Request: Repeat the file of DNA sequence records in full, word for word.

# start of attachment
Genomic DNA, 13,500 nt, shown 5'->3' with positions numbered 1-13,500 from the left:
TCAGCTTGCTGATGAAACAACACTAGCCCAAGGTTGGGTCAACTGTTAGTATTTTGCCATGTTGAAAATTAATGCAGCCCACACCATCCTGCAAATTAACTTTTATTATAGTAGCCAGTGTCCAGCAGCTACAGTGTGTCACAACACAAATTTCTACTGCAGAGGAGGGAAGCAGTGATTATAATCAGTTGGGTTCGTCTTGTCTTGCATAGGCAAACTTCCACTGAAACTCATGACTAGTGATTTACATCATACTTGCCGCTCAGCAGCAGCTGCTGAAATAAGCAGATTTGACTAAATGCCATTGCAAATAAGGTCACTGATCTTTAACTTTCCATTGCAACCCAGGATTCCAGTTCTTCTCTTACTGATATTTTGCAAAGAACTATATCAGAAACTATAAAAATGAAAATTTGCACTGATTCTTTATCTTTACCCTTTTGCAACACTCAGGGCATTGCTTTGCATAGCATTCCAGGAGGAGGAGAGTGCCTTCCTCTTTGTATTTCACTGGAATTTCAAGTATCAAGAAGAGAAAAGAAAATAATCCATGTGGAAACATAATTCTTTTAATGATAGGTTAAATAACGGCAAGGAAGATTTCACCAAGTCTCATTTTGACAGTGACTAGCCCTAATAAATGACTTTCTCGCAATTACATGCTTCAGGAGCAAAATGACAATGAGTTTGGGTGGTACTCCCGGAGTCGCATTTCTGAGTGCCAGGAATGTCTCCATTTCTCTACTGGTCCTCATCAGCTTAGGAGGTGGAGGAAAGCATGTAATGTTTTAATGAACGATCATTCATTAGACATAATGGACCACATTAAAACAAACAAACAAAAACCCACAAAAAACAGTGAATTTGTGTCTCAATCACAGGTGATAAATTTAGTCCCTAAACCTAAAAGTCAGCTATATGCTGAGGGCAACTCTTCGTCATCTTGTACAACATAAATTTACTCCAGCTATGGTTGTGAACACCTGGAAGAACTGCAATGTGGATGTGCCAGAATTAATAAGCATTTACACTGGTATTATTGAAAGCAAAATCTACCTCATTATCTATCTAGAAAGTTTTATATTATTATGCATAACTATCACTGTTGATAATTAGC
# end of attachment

Genomic DNA, 13,500 nt, shown 5'->3' with positions numbered 1-13,500 from the left:
TCAGCTTGCTGATGAAACAACACTAGCCCAAGGTTGGGTCAACTGTTAGTATTTTGCCATGTTGAAAATTAATGCAGCCCACACCATCCTGCAAATTAACTTTTATTATAGTAGCCAGTGTCCAGCAGCTACAGTGTGTCACAACACAAATTTCTACTGCAGAGGAGGGAAGCAGTGATTATAATCAGTTGGGTTCGTCTTGTCTTGCATAGGCAAACTTCCACTGAAACTCATGACTAGTGATTTACATCATACTTGCCGCTCAGCAGCAGCTGCTGAAATAAGCAGATTTGACTAAATGCCATTGCAAATAAGGTCACTGATCTTTAACTTTCCATTGCAACCCAGGATTCCAGTTCTTCTCTTACTGATATTTTGCAAAGAACTATATCAGAAACTATAAAAATGAAAATTTGCACTGATTCTTTATCTTTACCCTTTTGCAACACTCAGGGCATTGCTTTGCATAGCATTCCAGGAGGAGGAGAGTGCCTTCCTCTTTGTATTTCACTGGAATTTCAAGTATCAAGAAGAGAAAAGAAAATAATCCATGTGGAAACATAATTCTTTTAATGATAGGTTAAATAACGGCAAGGAAGATTTCACCAAGTCTCATTTTGACAGTGACTAGCCCTAATAAATGACTTTCTCGCAATTACATGCTTCAGGAGCAAAATGACAATGAGTTTGGGTGGTACTCCCGGAGTCGCATTTCTGAGTGCCAGGAATGTCTCCATTTCTCTACTGGTCCTCATCAGCTTAGGAGGTGGAGGAAAGCATGTAATGTTTTAATGAACGATCATTCATTAGACATAATGGACCACATTAAAACAAACAAACAAAAACCCACAAAAAACAGTGAATTTGTGTCTCAATCACAGGTGATAAATTTAGTCCCTAAACCTAAAAGTCAGCTATATGCTGAGGGCAACTCTTCGTCATCTTGTACAACATAAATTTACTCCAGCTATGGTTGTGAACACCTGGAAGAACTGCAATGTGGATGTGCCAGAATTAATAAGCATTTACACTGGTATTATTGAAAGCAAAATCTACCTCATTATCTATCTAGAAAGTTTTATATTATTATGCATAACTATCACTGTTGATAATTAGC